by Anna Cavallo, Editor
Snowpocalypse. Snowapallooza. Snownami. snOMG. MinneSNOWta. Yes, when a blizzard keeps you at home for 24 hours or more, the creative terms start flowing. (And thanks, Ian Leonard, for collecting all those neologisms!)
Sure, the photo above of my unplowed street on Sunday, about 12 hours after the blizzard ended, hardly looks apocalyptic. It was sunny and a balmy –2 degrees F. But try to dig your car out and get it up the hill, and another adjective—Sisyphean—may come to mind. I didn’t have a camera with me during the actual storm, but it basically looked like this:
When I edited this title in the Disasters Up Close series a few years ago, I learned what makes a blizzard a blizzard: extreme cold, winds of at least 35mph, and visibility of 0.25 miles or less for three hours or more. I also learned about Minnesota’s Armistice Day blizzard back in 1940. That dangerous storm blew in quickly, and many duck hunters and drivers who were out enjoying some unseasonably warm weather were caught unprepared. Of course, we now have such advanced forecasting technology that we all had plenty of warning, but anyone who thought their SUV could beat the snow faced the same dangers as 70 years ago. Wind gusts of 50mph created whiteout conditions and shaped massive drifts even after the snow stopped falling. The Department of Transportation reported 127 crashes and 507 spinouts or cars off the road in the metro.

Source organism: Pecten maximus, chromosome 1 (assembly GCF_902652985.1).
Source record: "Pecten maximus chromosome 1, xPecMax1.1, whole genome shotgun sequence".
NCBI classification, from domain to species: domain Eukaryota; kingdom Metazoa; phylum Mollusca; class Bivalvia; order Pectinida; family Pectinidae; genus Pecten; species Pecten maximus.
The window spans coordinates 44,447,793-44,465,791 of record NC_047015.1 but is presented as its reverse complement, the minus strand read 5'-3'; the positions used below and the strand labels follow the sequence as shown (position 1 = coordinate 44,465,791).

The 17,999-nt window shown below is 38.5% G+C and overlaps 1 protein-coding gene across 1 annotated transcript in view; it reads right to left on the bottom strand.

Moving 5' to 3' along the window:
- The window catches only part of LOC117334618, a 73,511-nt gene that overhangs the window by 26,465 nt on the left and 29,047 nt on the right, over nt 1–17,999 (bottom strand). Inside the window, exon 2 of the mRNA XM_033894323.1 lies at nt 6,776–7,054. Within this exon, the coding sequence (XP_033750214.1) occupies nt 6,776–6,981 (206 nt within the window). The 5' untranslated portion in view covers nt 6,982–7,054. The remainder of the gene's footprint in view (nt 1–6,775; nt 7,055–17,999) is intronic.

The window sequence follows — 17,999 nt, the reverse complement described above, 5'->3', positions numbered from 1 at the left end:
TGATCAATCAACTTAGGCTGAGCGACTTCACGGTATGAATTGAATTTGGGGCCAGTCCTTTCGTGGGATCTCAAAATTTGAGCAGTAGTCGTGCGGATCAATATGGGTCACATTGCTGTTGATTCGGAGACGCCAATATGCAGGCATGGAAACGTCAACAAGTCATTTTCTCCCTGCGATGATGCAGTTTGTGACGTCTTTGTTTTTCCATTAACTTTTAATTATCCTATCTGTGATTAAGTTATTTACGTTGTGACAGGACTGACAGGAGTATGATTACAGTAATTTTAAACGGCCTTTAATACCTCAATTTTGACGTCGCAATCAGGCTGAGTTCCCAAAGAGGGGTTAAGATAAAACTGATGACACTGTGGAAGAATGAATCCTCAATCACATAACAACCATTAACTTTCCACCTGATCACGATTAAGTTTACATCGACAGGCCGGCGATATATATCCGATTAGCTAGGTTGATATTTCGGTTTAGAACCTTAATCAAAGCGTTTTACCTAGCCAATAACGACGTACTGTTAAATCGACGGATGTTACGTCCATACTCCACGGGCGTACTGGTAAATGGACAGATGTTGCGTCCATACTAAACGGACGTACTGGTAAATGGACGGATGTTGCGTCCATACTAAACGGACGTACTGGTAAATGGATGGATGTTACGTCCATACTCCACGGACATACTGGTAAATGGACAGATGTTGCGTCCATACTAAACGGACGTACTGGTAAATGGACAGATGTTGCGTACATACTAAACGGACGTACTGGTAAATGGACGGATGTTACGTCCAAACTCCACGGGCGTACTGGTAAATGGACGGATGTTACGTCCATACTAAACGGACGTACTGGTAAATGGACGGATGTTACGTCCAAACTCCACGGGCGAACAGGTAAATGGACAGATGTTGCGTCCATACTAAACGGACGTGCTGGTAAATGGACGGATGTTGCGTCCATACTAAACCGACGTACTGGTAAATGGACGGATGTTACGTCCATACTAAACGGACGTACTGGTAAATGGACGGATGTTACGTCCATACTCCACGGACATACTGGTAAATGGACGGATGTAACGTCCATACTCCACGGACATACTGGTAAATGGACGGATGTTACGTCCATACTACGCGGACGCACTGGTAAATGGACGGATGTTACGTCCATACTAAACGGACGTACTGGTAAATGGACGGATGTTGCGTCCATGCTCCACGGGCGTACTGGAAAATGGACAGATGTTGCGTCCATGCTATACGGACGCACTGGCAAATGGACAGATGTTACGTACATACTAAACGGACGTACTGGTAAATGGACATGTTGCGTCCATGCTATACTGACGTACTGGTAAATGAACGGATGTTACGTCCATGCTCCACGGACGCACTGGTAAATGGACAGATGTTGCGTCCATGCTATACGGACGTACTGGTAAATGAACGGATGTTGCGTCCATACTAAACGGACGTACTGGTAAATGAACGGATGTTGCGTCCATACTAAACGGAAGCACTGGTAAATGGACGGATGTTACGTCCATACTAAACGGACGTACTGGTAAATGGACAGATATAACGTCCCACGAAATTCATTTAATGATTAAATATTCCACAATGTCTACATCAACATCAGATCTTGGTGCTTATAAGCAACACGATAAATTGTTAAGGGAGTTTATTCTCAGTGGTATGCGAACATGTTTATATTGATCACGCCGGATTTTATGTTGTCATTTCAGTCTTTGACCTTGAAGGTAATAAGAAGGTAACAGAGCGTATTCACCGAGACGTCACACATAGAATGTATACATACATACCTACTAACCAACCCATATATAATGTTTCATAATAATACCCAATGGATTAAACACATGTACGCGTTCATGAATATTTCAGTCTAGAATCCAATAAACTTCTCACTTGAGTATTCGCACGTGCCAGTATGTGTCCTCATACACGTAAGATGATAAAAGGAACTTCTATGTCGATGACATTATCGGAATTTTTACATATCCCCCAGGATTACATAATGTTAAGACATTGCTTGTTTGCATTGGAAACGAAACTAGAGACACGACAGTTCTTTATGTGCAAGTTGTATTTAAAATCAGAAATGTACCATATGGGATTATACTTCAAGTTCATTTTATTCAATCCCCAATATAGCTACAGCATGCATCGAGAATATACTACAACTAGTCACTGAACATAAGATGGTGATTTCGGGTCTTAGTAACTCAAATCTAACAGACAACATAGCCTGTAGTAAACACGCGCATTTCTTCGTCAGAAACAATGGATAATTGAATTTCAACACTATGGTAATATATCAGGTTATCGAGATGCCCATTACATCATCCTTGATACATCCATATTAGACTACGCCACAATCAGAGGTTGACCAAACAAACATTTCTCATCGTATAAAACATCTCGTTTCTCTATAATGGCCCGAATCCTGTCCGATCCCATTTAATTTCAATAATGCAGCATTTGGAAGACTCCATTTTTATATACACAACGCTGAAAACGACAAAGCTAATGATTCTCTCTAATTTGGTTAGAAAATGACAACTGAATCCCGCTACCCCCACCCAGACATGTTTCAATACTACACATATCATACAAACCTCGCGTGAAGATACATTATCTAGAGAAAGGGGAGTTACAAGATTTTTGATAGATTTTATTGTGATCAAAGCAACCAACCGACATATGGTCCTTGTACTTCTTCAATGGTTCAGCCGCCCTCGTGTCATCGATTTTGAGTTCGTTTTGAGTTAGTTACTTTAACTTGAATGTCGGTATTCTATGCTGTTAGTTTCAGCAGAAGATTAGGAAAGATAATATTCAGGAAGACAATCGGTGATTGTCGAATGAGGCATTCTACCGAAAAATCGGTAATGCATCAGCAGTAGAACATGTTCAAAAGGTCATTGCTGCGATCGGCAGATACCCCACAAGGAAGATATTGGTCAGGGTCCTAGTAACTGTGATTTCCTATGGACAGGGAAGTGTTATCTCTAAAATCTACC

Impressively, our storm actually beat the Armistice Day Blizzard in total snowfall. In fact, last weekend’s blizzard brought in the fifth biggest dumping of snow in the Twin Cities’ history:
1. 28.4 inches: 1991 October 31 – November 3 (Halloween Blizzard)
2. 21.1 inches: 1985 November 29 – December 1
3. 20.0 inches: 1982 January 22 – 23
4. 17.4 inches: 1982 January 20 – 21
5. 17.1 inches: 2010 December 10 – 11
6. 16.8 inches: 1940 November 11 – 12 (Armistice Day)
And those 17 inches are what Minneapolis has been trying to manage ever since Sunday. This is what some of the mountains in downtown looked like on Monday evening:
Left: Note how it almost reaches the streetlight banner.
Below: Newspaper stands thrown helter-skelter by the wind, the snow, or the plows… who knows which.
Whether your young readers learn about snow firsthand on a daily basis, like we do, or only through books and TV, Lerner has many other titles to help them understand the how and why of snow. Check out Blizzards in the Pull Ahead – Forces of Nature series for grades K-3; or Vapor, Rain, and Snow for an upper-elementary look at the science of precipitation; or Snowboarding for a look at an action-packed way to take advantage of the snow and cold.
For even more snow-related nonfiction and picture books, visit us at http://www.lernerbooks.com/. So even if you’re in the tropics—in which case I’m jealous—your students can have a leg up on Bambi when it comes to “that white stuff”.